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Hyundai chairman's prison term suspended

An appeals court suspended a three-year prison sentence for Hyundai Motor Co. Chairman Chung Mong-koo on Thursday, saying the tycoon is too important to South Korea’s economy to go to jail for embezzlement.
South Korea Hyundai Trial
Hyundai Motor Co. Chairman Chung Mong-koo arrives for his trial at the Seoul High Court in Seoul, South Korea, Thursday.Lee Jin-man / AP
/ Source: The Associated Press

An appeals court suspended a three-year prison sentence for Hyundai Motor Co. Chairman Chung Mong-koo on Thursday, saying the tycoon is too important to South Korea’s economy to go to jail for embezzlement.

A three-judge panel at the Seoul High Court suspended the sentence for five years, meaning that the 69-year-old head of the nation’s biggest automaker will avoid prison as long as he keeps a clean record during that period.

A lower court had sentenced Chung in February to three years for embezzling more than $100 million from the company to set up a slush fund. Prosecutors say the fund was used to pay lobbyists to gain government favors and for personal use.

Presiding Judge Lee Jae-hong told the packed courtroom that Hyundai Motor has great influence over the nation’s economy and Chung, its hands-on leader, is the symbol of the company.

“I am also a citizen of the Republic of Korea,” Lee said. “I was unwilling to engage in a gamble that would put the nation’s economy at risk.”

Chung, free on bail after spending two months in jail after his arrest in April last year, has been actively running the company, which ranks as the sixth-largest automaker in the world and has ambitions to become the CEOfifth-largest automaker by 2010.

Lee said he struggled with the decision, originally set for July 10, and postponed it twice, saying the court needed more time. He said he sought the views of various people, including other judges, prosecutors, lawyers, journalists and “even taxi drivers and restaurant employees.”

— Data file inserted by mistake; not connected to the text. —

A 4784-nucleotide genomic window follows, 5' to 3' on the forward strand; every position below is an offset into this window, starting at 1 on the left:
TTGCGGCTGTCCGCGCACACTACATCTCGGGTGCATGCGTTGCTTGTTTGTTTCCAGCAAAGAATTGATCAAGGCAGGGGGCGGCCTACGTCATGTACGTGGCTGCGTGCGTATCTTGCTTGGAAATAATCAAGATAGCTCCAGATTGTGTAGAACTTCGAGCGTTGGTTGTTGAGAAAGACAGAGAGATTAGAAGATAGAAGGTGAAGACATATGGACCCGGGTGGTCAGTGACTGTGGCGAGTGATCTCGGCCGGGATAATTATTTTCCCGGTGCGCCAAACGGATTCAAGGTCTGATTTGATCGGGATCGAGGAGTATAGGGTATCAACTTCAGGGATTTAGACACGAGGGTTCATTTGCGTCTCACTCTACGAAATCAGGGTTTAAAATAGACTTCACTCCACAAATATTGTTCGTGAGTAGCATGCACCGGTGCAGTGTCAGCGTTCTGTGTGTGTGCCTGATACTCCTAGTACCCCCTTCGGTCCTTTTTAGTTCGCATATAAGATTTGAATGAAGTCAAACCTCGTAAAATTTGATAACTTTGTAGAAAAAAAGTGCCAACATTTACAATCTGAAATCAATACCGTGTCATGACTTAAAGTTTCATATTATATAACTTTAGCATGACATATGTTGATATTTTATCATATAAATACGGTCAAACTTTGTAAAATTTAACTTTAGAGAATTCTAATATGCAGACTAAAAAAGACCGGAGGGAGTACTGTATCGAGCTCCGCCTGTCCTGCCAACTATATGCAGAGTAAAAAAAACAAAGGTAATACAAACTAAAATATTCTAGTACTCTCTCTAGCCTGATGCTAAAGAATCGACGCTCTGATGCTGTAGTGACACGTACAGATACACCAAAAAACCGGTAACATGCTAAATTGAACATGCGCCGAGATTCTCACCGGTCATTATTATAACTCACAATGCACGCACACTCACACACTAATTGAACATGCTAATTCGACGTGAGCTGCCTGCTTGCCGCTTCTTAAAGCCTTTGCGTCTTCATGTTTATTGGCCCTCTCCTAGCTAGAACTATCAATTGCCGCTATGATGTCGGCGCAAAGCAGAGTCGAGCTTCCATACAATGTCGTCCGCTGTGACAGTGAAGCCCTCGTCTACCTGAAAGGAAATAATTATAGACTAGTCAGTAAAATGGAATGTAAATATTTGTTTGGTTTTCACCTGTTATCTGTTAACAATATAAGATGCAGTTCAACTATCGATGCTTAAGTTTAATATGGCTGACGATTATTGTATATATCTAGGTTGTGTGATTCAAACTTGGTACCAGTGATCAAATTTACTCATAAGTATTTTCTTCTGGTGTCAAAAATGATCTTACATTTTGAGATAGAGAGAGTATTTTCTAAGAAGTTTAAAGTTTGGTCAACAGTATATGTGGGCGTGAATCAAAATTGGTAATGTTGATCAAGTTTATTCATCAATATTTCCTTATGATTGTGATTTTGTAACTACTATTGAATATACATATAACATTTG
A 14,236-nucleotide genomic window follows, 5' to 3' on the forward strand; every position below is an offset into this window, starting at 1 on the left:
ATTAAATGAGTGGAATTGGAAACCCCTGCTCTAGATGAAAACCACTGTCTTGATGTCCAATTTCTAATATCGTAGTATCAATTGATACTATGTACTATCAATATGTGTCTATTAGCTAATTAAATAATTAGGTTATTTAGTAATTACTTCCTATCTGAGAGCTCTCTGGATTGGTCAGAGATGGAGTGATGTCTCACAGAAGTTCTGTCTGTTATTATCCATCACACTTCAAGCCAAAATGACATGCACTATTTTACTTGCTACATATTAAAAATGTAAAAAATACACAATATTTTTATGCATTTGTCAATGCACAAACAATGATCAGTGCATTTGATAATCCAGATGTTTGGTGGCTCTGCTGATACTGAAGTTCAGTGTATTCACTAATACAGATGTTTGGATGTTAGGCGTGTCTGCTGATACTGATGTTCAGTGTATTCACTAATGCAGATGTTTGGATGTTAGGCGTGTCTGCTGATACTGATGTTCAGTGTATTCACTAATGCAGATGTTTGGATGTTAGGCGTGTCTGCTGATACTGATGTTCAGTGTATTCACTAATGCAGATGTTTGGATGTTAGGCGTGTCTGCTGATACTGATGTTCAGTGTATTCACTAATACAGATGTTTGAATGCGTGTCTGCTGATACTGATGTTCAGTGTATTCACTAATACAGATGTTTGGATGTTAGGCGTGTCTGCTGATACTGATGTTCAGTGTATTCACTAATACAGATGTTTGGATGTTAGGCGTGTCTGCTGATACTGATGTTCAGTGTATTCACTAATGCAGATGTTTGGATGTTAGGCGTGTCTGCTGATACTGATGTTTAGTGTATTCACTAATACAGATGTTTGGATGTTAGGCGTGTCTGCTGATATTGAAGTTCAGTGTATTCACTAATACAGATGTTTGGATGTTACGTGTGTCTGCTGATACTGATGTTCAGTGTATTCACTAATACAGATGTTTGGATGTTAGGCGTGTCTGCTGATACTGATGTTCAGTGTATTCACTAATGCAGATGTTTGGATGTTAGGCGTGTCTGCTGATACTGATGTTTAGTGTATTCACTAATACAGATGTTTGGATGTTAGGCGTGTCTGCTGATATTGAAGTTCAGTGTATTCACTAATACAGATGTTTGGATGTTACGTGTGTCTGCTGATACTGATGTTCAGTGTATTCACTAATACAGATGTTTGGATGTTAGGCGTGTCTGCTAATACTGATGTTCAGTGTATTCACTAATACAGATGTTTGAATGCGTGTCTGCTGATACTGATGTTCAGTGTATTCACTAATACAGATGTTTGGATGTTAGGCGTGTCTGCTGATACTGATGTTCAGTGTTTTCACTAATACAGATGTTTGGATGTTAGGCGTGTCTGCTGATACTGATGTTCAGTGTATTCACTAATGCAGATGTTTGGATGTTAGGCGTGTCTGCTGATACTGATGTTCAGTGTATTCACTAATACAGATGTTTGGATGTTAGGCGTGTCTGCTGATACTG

In his appeal, Chung asked the court to be allowed to avoid prison to devote his energies to South Korea’s biggest automaker to contribute to the country’s economy.

Prosecutors sought a six-year prison term, saying the original decision was not harsh enough for the crime.

The court also ordered Chung to fulfill a promise he made last year to donate 1 trillion won ($1.1 billion) of his personal assets to society and told him to do community service.

It was not immediately clear whether prosecutors planned to appeal to the Supreme Court. A lawyer for Chung said earlier Thursday that the top court only hears cases involving guilt or innocence, suggesting that an appeal regarding the sentencing would be unlikely.

Kim Kyung-soo, a spokesman for the Supreme Public Prosecutors’ Office, said Chung’s conviction stands.

“It’s not that he was found innocent,” Kim said. “Therefore, it is not appropriate for us to comment on the weight of the sentence.”

But Park Wan-gi, an activist with the Citizens’ Coalition for Economic Justice, denounced the ruling, saying it reinforced the perception that the rich can avoid jail.

In a similar case, the Seoul High Court in 2005 suspended a three-year prison term for accounting irregularities handed to Chey Tae-won, CEO and chairman of South Korea’s leading oil refiner, SK Corp., now SK Energy.

Chung has pushed Hyundai Motor to expand aggressively overseas, building factories in China, India, Turkey and the United States, with another one currently under construction in the Czech Republic.

Hyundai Motor affiliate Kia Motors Corp. has done the same, manufacturing cars in China and Slovakia and building another plant in the U.S. state of Georgia, near Hyundai Motor’s factory in Alabama.

Last year, Hyundai and Kia accounted for about 72 percent of South Korea’s automobile exports. Autos account for 13 percent of the country’s total exports.

Hyundai welcomed the decision.

“We can now devote our full energies to addressing the numerous challenges that face us and building a global brand,” it said in a statement.

Analysts say Hyundai faces problems including softer sales in the United States and China and further mending troubled relations with its strike-prone labor union.

A new wage deal Hyundai struck with its unionized workers this week was a positive development but “more work needs to be done to be able to wipe rocky labor-management relations off Hyundai’s list of risk factors,” said Chung Sung-yob, an analyst at Daiwa Securities Korea.

The deal, if approval by the union rank-and-file, would mark the first time in a decade that Hyundai has averted a strike over annual salary negotiations.